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2 indicted for defrauding company of $1.6M

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A Fishers, Ind. man, along with a businessman in California, have been charged in the Southern District of Indiana with stealing more than a million dollars from the Indianapolis-area branch of power tool manufacturer Stanley Black and Decker.

The indictment alleges that Derek Bresky, 28, and Dennis Furst, 37, conspired to create invoices for work that was never completed by Furst’s California company, 365 Electrician.

Bresky, as accounts payable supervisor at the Indianapolis-area office of Stanley Black and Decker, would use other employees’ login information to remotely access the Stanley accounts system from California. He would process the false invoices from 365 Electrician and deposit the money into that company’s business account.

The indictment alleges that the two men defrauded Stanley Black and Decker of more than $1.6 million between April and August.

Bresky and Furst face up to 20 years in prison if they are found guilty. The government will also seek seizure of property that can be traced back to the alleged fraud, including a car, watches and bank accounts. Assistant U.S. Attorney Bradley P. Shepard said that federal authorities have already recovered assets of approximately $1 million in an effort to track funds they believe were the result of the alleged fraud.

 

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  1. I need an experienced attorney to handle a breach of contract matter. Kindly respond for more details. Graham Young

  2. I thought the slurs were the least grave aspects of her misconduct, since they had nothing to do with her being on the bench. Why then do I suspect they were the focus? I find this a troubling trend. At least she was allowed to keep her law license.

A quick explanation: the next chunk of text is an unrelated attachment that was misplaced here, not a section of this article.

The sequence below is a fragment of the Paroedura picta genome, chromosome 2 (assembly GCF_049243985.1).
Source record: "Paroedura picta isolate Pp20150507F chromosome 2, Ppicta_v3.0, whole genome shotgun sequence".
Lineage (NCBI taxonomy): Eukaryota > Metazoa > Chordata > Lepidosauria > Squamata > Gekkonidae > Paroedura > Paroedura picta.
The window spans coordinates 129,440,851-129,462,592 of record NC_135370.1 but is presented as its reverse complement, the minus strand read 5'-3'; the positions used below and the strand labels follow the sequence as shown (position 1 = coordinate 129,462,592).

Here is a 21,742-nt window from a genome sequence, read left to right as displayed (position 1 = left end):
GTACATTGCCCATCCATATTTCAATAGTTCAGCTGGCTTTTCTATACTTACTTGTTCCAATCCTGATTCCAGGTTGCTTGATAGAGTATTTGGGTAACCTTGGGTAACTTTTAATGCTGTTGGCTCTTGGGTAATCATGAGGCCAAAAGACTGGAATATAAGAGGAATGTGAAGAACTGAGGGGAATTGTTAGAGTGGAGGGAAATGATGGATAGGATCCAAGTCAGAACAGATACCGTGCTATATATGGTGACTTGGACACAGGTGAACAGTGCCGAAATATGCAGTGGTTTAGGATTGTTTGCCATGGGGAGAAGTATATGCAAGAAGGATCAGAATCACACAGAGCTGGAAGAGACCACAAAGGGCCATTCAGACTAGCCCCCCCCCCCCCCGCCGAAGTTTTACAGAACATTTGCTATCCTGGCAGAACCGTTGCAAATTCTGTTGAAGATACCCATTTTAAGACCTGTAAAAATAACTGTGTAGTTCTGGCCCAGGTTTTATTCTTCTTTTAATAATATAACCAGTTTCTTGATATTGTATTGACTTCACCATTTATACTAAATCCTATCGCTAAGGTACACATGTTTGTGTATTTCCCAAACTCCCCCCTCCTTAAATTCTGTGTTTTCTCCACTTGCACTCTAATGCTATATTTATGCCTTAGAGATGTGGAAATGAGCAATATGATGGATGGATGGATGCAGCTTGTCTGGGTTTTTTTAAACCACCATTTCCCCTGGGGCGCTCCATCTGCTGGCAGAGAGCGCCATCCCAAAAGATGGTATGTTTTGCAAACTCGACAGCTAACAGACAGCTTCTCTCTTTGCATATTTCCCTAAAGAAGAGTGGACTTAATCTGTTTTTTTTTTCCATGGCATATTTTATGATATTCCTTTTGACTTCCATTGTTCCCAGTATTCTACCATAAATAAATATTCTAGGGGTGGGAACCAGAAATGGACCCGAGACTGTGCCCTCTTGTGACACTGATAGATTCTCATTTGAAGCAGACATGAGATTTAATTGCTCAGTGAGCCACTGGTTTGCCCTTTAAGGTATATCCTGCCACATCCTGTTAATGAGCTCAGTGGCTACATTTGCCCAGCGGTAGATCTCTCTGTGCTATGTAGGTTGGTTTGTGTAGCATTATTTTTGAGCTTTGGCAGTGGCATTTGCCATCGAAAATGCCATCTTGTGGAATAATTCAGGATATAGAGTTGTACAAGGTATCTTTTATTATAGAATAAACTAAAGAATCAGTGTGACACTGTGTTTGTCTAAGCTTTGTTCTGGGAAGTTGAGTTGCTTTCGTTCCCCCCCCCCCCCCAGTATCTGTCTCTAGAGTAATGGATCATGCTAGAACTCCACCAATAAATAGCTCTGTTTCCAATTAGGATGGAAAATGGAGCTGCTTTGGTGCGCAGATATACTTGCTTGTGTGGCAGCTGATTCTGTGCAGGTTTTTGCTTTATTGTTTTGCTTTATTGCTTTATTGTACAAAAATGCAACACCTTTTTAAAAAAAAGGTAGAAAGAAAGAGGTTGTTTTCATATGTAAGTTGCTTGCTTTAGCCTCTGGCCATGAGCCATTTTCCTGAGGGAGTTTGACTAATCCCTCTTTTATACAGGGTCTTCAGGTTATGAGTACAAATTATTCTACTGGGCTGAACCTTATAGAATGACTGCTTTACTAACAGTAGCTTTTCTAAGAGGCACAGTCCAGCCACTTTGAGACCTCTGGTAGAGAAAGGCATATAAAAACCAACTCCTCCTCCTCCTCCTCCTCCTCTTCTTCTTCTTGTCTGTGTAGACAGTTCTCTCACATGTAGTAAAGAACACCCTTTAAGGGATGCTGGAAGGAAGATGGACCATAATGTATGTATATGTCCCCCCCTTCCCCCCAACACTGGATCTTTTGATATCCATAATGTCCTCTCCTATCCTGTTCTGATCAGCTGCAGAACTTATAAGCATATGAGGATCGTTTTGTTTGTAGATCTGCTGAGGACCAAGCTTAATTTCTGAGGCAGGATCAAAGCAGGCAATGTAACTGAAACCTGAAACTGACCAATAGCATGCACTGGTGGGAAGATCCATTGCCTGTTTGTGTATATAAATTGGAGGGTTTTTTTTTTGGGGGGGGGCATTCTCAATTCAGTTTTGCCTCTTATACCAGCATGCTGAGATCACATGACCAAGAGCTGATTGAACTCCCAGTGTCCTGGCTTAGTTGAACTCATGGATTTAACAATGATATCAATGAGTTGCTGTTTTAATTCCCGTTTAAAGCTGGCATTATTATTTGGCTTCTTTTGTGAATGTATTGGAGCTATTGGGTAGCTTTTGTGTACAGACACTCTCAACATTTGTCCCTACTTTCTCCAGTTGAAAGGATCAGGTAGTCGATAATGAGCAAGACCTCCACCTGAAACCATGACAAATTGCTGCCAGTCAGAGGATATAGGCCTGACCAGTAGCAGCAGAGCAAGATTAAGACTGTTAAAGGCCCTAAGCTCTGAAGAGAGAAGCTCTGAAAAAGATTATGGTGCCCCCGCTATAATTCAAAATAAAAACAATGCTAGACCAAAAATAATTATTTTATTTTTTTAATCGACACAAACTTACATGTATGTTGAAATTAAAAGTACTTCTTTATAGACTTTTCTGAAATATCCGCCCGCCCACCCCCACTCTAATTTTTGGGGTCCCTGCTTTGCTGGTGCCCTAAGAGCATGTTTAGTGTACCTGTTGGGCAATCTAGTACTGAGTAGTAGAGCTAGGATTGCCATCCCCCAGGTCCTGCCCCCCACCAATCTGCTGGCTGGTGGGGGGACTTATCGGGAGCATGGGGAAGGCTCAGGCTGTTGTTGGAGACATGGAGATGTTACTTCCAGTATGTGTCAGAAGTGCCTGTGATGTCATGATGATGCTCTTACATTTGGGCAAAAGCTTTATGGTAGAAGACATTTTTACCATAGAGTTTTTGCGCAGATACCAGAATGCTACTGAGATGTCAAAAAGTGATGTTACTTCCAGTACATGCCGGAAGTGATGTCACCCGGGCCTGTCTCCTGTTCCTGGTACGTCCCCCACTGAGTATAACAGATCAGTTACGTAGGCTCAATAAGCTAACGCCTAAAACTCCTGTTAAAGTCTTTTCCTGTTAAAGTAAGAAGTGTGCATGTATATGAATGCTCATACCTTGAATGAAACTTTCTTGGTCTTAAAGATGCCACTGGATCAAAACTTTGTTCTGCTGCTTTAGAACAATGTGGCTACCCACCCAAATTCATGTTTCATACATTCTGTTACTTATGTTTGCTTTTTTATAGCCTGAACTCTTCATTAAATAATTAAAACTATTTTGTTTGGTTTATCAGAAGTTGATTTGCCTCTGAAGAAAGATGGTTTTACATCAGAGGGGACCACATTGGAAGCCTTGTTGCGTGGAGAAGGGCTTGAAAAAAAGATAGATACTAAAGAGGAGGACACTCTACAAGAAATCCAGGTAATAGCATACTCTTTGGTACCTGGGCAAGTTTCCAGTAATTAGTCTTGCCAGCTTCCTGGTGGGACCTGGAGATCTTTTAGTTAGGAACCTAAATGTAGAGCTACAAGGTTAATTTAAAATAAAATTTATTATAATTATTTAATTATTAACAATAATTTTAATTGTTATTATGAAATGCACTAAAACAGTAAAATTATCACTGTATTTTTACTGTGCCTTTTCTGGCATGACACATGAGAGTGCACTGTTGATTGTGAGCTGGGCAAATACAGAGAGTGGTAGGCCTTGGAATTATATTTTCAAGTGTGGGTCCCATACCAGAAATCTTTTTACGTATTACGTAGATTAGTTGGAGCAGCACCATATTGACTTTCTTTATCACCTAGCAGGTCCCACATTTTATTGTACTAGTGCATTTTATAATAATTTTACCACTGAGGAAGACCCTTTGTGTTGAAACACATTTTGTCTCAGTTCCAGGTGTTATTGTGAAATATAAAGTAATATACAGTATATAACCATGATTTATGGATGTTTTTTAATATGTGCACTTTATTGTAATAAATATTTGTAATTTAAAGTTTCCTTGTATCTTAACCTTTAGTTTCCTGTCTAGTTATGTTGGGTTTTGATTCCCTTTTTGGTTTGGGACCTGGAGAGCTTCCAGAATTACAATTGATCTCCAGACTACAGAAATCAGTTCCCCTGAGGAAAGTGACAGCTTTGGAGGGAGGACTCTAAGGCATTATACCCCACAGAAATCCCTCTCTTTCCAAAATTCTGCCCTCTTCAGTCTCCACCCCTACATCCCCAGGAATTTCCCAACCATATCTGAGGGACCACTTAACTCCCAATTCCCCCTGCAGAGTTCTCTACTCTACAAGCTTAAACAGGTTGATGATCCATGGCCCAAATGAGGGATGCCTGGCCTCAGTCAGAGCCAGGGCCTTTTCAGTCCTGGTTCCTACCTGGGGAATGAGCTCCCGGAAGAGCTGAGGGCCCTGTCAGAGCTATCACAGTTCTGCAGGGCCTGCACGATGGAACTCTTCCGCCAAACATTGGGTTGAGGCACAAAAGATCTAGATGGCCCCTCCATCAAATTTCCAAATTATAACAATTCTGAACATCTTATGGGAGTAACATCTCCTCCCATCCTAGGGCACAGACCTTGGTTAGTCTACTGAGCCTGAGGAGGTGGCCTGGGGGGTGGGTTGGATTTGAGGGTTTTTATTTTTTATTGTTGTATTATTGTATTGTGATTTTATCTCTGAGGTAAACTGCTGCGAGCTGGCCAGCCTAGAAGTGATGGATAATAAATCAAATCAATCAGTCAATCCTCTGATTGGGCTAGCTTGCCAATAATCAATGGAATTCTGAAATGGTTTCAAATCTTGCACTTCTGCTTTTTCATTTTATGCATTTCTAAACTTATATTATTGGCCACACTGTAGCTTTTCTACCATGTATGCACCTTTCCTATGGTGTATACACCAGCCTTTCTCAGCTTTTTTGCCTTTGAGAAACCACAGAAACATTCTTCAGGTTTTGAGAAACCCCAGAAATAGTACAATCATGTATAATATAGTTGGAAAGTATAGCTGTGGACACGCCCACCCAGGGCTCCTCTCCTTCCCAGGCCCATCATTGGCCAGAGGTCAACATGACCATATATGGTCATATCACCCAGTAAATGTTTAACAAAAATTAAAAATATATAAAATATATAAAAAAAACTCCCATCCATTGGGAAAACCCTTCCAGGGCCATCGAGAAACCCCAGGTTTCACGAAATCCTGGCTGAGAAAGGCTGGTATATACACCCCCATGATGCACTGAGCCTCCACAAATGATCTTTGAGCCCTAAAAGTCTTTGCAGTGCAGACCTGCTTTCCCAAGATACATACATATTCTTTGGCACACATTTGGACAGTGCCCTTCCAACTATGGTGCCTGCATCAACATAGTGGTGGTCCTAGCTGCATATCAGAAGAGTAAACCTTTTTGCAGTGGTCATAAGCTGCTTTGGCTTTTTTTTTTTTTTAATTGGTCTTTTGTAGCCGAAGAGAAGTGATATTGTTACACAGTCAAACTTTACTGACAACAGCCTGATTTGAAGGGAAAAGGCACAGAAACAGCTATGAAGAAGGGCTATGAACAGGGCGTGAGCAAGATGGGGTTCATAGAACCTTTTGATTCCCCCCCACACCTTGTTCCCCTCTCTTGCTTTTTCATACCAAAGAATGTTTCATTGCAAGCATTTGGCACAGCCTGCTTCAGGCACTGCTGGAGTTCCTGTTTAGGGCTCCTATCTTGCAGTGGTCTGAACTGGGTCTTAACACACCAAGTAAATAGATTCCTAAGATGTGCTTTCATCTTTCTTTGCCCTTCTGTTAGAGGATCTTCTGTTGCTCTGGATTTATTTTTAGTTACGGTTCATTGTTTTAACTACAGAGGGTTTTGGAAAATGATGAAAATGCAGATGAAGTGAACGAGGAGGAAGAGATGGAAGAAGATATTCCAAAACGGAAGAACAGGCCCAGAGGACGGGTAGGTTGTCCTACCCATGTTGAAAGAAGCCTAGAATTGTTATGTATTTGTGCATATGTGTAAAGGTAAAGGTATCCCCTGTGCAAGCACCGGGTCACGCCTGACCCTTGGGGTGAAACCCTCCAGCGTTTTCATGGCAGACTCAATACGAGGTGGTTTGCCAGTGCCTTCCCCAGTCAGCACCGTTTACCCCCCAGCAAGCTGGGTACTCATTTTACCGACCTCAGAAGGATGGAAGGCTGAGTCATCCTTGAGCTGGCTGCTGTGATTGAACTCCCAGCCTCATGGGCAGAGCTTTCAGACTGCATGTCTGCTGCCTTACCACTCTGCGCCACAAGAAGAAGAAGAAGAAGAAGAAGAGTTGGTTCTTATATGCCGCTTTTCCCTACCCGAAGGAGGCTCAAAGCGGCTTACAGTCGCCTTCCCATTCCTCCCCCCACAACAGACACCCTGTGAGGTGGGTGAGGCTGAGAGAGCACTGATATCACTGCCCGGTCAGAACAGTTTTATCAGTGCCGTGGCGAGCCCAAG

3. Section 6 of Article I of the Indiana Constitution is pretty clear and unequivocal: "Section 6. No money shall be drawn from the treasury for the benefit of any religious or theological institution."

  4. Video pen? Nice work, "JW"! Let this be a lesson and a caution to all disgruntled ex-spouses (or soon-to-be ex-spouses) . . . you may think that altercation is going to get you some satisfaction . . . it will not.

  5. First comment on this thread is a fitting final comment on this thread, as that the MCBA never answered Duncan's fine question, and now even Eric Holder agrees that the MCBA was in material error as to the facts: "I don't get it" from Duncan December 1, 2014 5:10 PM "The Grand Jury met for 25 days and heard 70 hours of testimony according to this article and they made a decision that no crime occurred. On what basis does the MCBA conclude that their decision was "unjust"? What special knowledge or evidence does the MCBA have that the Grand Jury hearing this matter was unaware of? The system that we as lawyers are sworn to uphold made a decision that there was insufficient proof that officer committed a crime. How can any of us say we know better what was right than the jury that actually heard all of the the evidence in this case."

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